Denis Winston Healey, Baron Healey, born on August 30, 1917 and died October 3, 2015, he was a British Labour politician who served as Secretary of State for Defence from 1964 to 1970 and Chancellor of the Exchequer from 1974 to 1979.
He was a Member of Parliament for 40 years (from 1952 until his retirement in 1992) and was the last surviving member of the cabinet formed by Harold Wilson after the Labour Party’s victory in the 1964 general election.
A major figure in the party, he was twice defeated in bids for the party leadership.
Denis became well known for his trademark bushy eyebrows and his creative turns of phrase.
During an interview with Nick Clarke on BBC Radio 4, Denis Healey was the first Labour politician to publicly declare his wish for the Labour leadership to pass to Tony Blair in 1994 (following the death of Labour leader John Smith).
Denis was born in Mottingham, Kent, but moved with his family to Keighley in the West Riding of Yorkshire when he was five.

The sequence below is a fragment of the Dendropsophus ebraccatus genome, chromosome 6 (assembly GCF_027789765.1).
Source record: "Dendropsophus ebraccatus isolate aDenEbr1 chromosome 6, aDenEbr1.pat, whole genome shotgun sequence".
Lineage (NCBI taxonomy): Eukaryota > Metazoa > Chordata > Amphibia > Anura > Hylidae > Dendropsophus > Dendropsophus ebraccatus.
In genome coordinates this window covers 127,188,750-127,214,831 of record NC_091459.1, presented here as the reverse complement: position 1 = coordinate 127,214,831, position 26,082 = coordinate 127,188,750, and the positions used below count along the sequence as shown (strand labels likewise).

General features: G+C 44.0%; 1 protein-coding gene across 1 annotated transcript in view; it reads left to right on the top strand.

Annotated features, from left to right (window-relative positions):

His middle name was in honour of Winston Churchill.
Denis was one of two siblings. His father was an engineer who worked his way up from humble origins studying at night school.
His paternal grandfather was a tailor from Enniskillen in Northern Ireland. Denis was educated at Bradford Grammar School.
In 1936 he won an exhibition to Balliol College, Oxford – to read Greats – where he was involved in Labour politics, although he was not active in the Oxford Union Society.
At Oxford Denis joined the Communist Party in 1937 during the Great Terror but left in 1940 after the fall of France.
Also at Oxford, Denis met future Conservative Prime Minister Teddy Heath (as he was then known), whom he succeeded as president of Balliol College Junior Common Room, and who was to be a lifelong friend and political rival.
Denis achieved a double first degree, awarded in 1940.
Denis Healey died at age 98 on October 3, 2015.